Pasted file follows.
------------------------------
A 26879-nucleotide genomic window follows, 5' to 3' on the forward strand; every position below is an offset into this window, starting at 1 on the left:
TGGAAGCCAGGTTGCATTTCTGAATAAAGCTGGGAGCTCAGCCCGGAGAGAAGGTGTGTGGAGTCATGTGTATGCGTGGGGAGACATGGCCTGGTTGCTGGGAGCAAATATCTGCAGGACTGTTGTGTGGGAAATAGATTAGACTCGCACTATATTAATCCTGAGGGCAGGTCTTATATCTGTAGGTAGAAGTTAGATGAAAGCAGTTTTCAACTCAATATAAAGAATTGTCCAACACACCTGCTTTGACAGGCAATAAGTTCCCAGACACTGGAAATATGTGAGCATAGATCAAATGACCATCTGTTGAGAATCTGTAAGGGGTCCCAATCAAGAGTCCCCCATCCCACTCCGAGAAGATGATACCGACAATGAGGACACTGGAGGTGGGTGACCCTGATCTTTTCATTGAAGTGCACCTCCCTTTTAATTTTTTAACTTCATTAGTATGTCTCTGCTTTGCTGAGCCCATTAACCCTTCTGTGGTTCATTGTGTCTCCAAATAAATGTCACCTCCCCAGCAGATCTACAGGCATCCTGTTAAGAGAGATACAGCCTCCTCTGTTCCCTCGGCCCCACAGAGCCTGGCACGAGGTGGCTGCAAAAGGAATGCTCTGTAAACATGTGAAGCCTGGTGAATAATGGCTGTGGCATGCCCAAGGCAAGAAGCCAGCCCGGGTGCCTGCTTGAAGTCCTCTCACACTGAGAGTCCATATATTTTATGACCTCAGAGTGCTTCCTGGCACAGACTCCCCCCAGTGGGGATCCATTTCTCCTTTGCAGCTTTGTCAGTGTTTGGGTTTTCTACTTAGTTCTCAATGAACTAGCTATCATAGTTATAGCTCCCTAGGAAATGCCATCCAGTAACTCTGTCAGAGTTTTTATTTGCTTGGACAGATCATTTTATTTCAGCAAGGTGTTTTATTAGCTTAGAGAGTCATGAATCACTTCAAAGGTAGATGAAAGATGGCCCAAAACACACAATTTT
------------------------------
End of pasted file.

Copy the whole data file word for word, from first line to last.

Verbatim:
A 26879-nucleotide genomic window follows, 5' to 3' on the forward strand; every position below is an offset into this window, starting at 1 on the left:
TGGAAGCCAGGTTGCATTTCTGAATAAAGCTGGGAGCTCAGCCCGGAGAGAAGGTGTGTGGAGTCATGTGTATGCGTGGGGAGACATGGCCTGGTTGCTGGGAGCAAATATCTGCAGGACTGTTGTGTGGGAAATAGATTAGACTCGCACTATATTAATCCTGAGGGCAGGTCTTATATCTGTAGGTAGAAGTTAGATGAAAGCAGTTTTCAACTCAATATAAAGAATTGTCCAACACACCTGCTTTGACAGGCAATAAGTTCCCAGACACTGGAAATATGTGAGCATAGATCAAATGACCATCTGTTGAGAATCTGTAAGGGGTCCCAATCAAGAGTCCCCCATCCCACTCCGAGAAGATGATACCGACAATGAGGACACTGGAGGTGGGTGACCCTGATCTTTTCATTGAAGTGCACCTCCCTTTTAATTTTTTAACTTCATTAGTATGTCTCTGCTTTGCTGAGCCCATTAACCCTTCTGTGGTTCATTGTGTCTCCAAATAAATGTCACCTCCCCAGCAGATCTACAGGCATCCTGTTAAGAGAGATACAGCCTCCTCTGTTCCCTCGGCCCCACAGAGCCTGGCACGAGGTGGCTGCAAAAGGAATGCTCTGTAAACATGTGAAGCCTGGTGAATAATGGCTGTGGCATGCCCAAGGCAAGAAGCCAGCCCGGGTGCCTGCTTGAAGTCCTCTCACACTGAGAGTCCATATATTTTATGACCTCAGAGTGCTTCCTGGCACAGACTCCCCCCAGTGGGGATCCATTTCTCCTTTGCAGCTTTGTCAGTGTTTGGGTTTTCTACTTAGTTCTCAATGAACTAGCTATCATAGTTATAGCTCCCTAGGAAATGCCATCCAGTAACTCTGTCAGAGTTTTTATTTGCTTGGACAGATCATTTTATTTCAGCAAGGTGTTTTATTAGCTTAGAGAGTCATGAATCACTTCAAAGGTAGATGAAAGATGGCCCAAAACACACAATTTT